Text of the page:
Wednesday, November 14, 2007

this probably explains a lot

as a kid, there were many popular games that i enjoyed. i spent many years honing my skills in all of them. there was mercy, which was basically you and another kid trying to break each others' fingers. i was pretty good at that one. i managed to bring the pain and win almost every match. i had a few different techniques. the move i usually liked to start off with was what i like to now refer to as "swinging for the fences". this involved crushing my opponents' fingers between mine with a vice-like grip, then quickly transitioning into a bilateral twist that would put both of our wrists pointing up. then i would torque on their wrists, hands and fingers, pushing mine in the direction towards their waist, thus having them scream mercy all in about 3 seconds. it was a nice transition between moves that i compare to efficient brazillian jujitsu moves. this worked on about 2/3 of my opponents. if they were stronger or more experienced, this maneuver usually wouldn't work. now i think i have kind of a low threshold for pain, so i had to analyze what my best options were. if they were a little slow, i might try the ol' "what's this game called again?" i might also try to use distraction, make a quick move and hope for the best. either way, i was not trying to have my hands mangled the way i mangled hands.

arm wrestling was another favorite of mine. while i was stronger than the average kid, most of the kids who had any interest in actually arm wrestling were generally stronger than me. i incorporated a few techniques (cheats) that allowed me to stay competitive in this arena. i had learned a little about leverage and quickly realized that the further your arm reached from your body, the less power you were able to exert. so i was always sticking my hand out first, keeping it close to my body, alligator arm style, and made my opponent meet my hand, thus having him extend his arm out. i also employed the move where you use your non-wrestling hand to push the side of the table and thus give you additional power. this technique became too obvious and i was subsequently called out for it, deservedly so. arm wrestling was fun, but i was only ok at it, having beaten aaron sheer at it, but never winning once (after dozens of attempts) against ian alestock.

six inches was a game where you and your opponent took turns punching each other in the shoulder from six inches out. this was another game i was ok, but not great at. a couple of my opponents overreacted and hammed it up when i hit them, so everyone seemed to think that i was this guy who punched really hard. i always thought my punching power was average, and i didn't really like getting hit in the shoulder, so i let everyone continue to think i was good. people didn't really want to play me after that, so i just coasted on my reputation.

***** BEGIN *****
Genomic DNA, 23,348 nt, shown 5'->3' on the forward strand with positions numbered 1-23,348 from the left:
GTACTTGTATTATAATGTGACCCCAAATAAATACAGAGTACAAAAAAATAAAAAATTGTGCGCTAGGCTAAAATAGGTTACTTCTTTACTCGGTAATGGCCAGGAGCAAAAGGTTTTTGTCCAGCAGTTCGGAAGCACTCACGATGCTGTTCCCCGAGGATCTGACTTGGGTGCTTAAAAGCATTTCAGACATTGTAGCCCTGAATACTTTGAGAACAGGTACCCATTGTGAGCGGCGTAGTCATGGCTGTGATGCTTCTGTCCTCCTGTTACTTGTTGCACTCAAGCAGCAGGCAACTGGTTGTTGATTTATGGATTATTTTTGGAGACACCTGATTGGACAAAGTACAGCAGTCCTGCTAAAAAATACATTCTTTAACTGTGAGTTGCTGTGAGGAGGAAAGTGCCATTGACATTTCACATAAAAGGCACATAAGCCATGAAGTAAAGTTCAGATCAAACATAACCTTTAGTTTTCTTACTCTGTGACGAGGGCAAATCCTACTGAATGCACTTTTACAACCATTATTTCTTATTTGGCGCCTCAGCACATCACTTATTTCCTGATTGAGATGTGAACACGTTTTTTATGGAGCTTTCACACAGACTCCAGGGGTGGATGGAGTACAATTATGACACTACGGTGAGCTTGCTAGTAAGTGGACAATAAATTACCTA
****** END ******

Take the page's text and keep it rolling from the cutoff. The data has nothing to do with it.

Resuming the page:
finally there was hot hands. hands. this was the game i was the best at. this game involved holding your hands out in front of you, palms up. your opponent would face you with the hands, palm down, placed directly on top of yours. you would them try to slap their hands. you could try to fake them out and if they flinched 3 times, you get a free hit. once you miss them on a slap, you switch places and it is their turn to try and slap you.

i'm not particularly quick, but in hot hands, my hands moved like louis' when he's cutting coupons. i brought the power too. it was a deadly combo. literally. sike. but i did put the hurt on my unsuspecting opponents. when i hit your hand, the slap can be heard in the future. i've made hands beet red, bloodied and broken blood vessels, though i put the blame on the opponent for not knowing when to stop. most people would put a limit on the times i could hit them or they would simply quit after 3 or 4 slaps. but occasionally i would come across a player that would let their ego get in the way and refuse to quit, thus the aforementioned outcomes. it's too bad that hot hands never developed into a sport, cause i think i could have done something in it. nowadays, everyone is all "grown up" and doesn't like playing hot hands, so i am probably a little rusty, but if they ever start up the ultimate hot-hander...i'm trying out.

1 comment:

Phil said...

people with longer arms are already at a disadvantage in arm wrestling. i blame any loss entirely on that. i have played you in hot hands and if i thought for a few more minutes i could come up with an excuse for my loss im sure..i think you did have home field advantage